Covid-19 has caused trauma and stress for students and teachers alike, and a new course from the Yale Center for Emotional Intelligence aims to help educators care for their own well-being so they can better support their students.
During a virtual roundtable this morning to announce the new certificate program, which is being offered free of charge to all Connecticut school staff thanks to a grant from the Dalio Foundation, CEA President Jeff Leake said that the course will offer teachers the skills, resources, and knowledge to identify and address student trauma, ensuring students receive all the support they need.
“We need to focus on rebuilding our strategy tool box,” said third grade teacher and NEA Danbury president Erin Daly. “We need effective coping strategies to meet the needs of the students in our classrooms.”
CEA Vice President Tom Nicholas, a school social worker, said, “This is what it looks like to change teaching and learning. We need to invest in educators so that educators can then support kids and their emotions and be there for them.”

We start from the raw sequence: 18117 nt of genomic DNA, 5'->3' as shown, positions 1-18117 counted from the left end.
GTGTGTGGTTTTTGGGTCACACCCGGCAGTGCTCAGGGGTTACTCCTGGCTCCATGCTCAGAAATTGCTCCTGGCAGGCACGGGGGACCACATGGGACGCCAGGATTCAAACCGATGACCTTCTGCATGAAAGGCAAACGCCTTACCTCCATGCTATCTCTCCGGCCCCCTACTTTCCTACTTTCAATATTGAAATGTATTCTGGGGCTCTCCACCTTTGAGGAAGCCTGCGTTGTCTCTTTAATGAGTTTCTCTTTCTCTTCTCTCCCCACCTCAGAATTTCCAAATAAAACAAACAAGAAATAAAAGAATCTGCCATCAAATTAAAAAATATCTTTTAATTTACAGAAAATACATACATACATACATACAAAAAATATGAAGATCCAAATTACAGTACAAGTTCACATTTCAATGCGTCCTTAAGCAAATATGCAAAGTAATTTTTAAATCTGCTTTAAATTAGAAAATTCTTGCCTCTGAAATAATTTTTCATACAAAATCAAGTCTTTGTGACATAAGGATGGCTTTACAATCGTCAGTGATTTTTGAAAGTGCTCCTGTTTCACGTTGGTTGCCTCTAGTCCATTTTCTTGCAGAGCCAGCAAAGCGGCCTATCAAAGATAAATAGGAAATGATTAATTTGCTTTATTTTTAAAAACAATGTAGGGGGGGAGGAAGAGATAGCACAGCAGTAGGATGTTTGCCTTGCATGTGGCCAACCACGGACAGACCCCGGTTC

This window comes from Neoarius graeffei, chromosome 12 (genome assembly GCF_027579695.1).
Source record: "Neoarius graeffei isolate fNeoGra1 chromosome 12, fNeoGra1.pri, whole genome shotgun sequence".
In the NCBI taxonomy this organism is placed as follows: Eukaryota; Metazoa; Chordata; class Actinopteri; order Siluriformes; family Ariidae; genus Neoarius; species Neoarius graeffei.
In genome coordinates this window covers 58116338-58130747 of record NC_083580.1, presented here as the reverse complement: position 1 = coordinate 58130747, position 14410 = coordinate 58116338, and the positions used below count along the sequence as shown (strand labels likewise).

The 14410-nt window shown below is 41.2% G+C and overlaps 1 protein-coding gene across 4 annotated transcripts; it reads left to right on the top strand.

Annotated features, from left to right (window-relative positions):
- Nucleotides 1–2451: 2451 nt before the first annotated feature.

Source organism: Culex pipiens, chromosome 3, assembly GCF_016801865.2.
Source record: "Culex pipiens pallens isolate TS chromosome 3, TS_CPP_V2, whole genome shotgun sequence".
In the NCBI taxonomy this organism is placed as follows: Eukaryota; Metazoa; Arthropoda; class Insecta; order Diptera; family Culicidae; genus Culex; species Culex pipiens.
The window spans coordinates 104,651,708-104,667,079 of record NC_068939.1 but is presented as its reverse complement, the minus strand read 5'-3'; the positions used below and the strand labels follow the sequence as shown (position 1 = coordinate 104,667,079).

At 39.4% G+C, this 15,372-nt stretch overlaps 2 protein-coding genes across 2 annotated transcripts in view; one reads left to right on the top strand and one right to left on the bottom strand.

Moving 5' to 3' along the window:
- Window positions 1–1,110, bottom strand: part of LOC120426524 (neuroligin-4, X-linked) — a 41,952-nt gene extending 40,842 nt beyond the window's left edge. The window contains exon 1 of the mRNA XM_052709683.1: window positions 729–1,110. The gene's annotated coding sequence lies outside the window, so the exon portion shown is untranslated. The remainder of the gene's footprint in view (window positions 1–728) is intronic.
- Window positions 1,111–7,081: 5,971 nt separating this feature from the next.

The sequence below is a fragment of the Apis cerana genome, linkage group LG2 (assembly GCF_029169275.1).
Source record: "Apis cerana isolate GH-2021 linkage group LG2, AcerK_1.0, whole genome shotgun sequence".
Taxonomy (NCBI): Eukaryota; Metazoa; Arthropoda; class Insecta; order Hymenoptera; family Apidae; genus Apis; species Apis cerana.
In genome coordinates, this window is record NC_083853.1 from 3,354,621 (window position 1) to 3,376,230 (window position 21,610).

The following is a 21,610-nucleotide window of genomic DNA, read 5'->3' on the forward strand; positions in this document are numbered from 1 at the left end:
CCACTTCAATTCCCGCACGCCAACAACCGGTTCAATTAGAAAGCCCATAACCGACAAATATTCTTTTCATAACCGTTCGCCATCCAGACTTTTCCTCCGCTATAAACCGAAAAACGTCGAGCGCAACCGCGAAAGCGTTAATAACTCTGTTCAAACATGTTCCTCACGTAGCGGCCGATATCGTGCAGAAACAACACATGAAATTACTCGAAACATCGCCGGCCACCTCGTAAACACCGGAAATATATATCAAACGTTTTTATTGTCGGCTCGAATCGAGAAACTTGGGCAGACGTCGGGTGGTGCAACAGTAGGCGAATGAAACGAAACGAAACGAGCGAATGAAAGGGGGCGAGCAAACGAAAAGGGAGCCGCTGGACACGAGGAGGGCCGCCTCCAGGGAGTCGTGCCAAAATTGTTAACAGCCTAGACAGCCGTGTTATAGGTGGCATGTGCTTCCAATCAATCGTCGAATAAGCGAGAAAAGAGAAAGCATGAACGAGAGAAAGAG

The Yale course is drawing national attention, and NEA President Lily Eskelsen García and AFT President Randi Weingarten both took part in the roundtable discussion.
“We have been trying to get 49 other states to realize how important this is,” Eskelsen García said. “This isn’t the softer side of education. This is essential. This if fundamental.”
She continued, “We’re going to open schools when and where it’s safe. The first thing when we’re back, before reading, writing, and arithmetic, will be dealing with the trauma these kids have gone through. We can’t skip that step.”
Jason Adler, a school counselor at Waterford High School and president of the Waterford Federation of Classroom Teachers, said “Teachers will give of themselves until it hurts. I hope everyone who participates, including me, will use the strategies to find better balance in their lives. As teachers we need to give ourselves a break and recognize we can’t be all things to all people.”
Marc Brackett, founder and director of the Yale Center for Emotional Intelligence, said that the 10-hour course will cover a little bit of theory, a little bit of science, and a whole lot of practical theory.
“Our hope is that it will really make a difference in supporting educators and helping them manage their stress and anxiety,” he said.